This is a tough time for most business. Many companies are losing a lot of customers and having trouble meeting revenue commitments outlined in their 2009 budgets, which are usually created in the previous fall season. This is happening, of course, because most people did not realize that the economy would fall into recession in 2009. Executive management teams are meeting in their boardrooms every single day, trying to figure out what to do to stabilize customer retention. Chances are good that two prevailing schools of thought are being bandied about:
School Of Thought #1: Since we are currently losing customers very quickly, we need to make up for that shortfall by reducing costs (which has probably already been done), while at the same time increasing our prices in order to achieve more revenue per customer. If we have lost 10% of our customers, and raise our prices 10%, we could probably close the revenue gap.
School Of Thought #2: We’ve lost several customers during the first half of the year, and we need to focus on keeping those customers while obtaining a few new ones. Along with reducing our costs (which has probably already been done) we need to reduce our prices, providing an incentive for current customers to stay with us and encouraging prospects to become customers.
As a marketer and ardent capitalist, I believe in School Of Thought #2. It looks at the marketplace as a non-finite tub of potential revenue, even during recessionary times. It also views an increase in price as a form of taxation on current customers, which is a bad idea during good economic times and an even worse idea now. I’ve seen many struggling companies adopt School Of Thought #1, only to see them descend into a business death sprial. As customers balk at higher prices and bail out, this leaves an even smaller customer base to provide the revenue stream necessary to maintain operations. The cycle of higher prices and fewer customers seals a company’s fate and failure becomes inevitable.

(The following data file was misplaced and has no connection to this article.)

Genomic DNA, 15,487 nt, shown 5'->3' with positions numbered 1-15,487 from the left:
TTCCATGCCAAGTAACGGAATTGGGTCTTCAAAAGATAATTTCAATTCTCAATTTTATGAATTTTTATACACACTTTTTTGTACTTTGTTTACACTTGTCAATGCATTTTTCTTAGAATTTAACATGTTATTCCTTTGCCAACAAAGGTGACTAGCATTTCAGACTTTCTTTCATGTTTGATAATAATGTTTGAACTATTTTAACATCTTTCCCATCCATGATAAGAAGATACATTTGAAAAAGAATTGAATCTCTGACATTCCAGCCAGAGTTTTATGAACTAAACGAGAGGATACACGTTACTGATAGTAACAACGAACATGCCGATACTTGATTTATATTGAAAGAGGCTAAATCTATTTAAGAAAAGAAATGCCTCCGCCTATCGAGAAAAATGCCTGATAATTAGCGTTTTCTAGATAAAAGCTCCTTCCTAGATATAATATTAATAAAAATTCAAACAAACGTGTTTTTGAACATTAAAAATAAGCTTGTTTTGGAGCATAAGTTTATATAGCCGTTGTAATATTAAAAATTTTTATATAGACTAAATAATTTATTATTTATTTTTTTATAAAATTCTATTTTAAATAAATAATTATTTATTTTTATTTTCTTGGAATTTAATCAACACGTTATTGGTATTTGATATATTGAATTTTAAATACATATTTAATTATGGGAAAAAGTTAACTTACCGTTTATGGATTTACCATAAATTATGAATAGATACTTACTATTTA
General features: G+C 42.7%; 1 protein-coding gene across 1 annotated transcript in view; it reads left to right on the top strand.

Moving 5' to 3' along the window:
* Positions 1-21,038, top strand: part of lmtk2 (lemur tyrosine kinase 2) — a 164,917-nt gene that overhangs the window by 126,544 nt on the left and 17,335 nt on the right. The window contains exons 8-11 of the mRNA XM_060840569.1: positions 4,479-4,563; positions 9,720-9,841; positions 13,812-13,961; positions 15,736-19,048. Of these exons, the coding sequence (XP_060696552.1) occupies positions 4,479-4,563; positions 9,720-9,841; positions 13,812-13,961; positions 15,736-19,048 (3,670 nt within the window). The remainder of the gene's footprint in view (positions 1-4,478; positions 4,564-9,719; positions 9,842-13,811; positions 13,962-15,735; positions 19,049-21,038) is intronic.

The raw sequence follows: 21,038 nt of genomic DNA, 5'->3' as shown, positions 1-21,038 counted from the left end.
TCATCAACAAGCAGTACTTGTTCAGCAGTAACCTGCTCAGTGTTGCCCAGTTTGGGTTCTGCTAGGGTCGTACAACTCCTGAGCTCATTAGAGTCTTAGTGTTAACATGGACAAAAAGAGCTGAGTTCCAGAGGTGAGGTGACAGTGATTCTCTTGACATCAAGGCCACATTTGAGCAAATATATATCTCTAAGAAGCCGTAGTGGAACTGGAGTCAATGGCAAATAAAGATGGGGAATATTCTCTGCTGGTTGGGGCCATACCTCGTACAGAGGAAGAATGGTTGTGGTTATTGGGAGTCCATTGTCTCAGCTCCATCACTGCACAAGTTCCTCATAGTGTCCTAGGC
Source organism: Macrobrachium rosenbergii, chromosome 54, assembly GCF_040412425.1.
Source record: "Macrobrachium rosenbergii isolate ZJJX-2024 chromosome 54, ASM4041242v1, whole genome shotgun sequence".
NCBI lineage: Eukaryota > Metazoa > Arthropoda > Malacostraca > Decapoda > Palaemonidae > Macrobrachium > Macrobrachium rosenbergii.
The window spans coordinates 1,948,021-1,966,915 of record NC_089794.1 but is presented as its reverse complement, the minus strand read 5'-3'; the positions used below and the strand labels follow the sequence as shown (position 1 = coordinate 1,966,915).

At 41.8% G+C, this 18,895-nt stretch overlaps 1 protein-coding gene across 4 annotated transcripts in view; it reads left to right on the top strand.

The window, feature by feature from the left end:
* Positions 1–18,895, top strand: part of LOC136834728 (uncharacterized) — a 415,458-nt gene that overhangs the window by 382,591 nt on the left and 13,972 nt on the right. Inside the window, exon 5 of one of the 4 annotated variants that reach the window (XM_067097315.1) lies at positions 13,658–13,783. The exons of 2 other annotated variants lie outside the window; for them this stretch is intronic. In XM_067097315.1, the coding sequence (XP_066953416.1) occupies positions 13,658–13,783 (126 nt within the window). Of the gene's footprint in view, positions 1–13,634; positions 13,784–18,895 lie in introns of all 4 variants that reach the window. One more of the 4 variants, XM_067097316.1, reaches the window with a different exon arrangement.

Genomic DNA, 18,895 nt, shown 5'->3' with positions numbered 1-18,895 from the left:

From a marketing perspective, it’s an even tougher sell. We’re always looking for unique selling propositions (USPs) and differentiators, and I’ve found that raising prices kills off great marketing each and every time. It poisons the fragile relationship with the customer, leaving them bitter and resentful. Another aspect to consider is the fact that, nowadays, customers don’t go away quietly. They use social networking and forums to voice their displeasure, and most of the time it ain’t pretty.
Before you pull the pricing lever, be sure you’ve fully analyzed your pricing model and exhausted other options. After all, if you make the wrong decision, it may be you that ends up paying the price.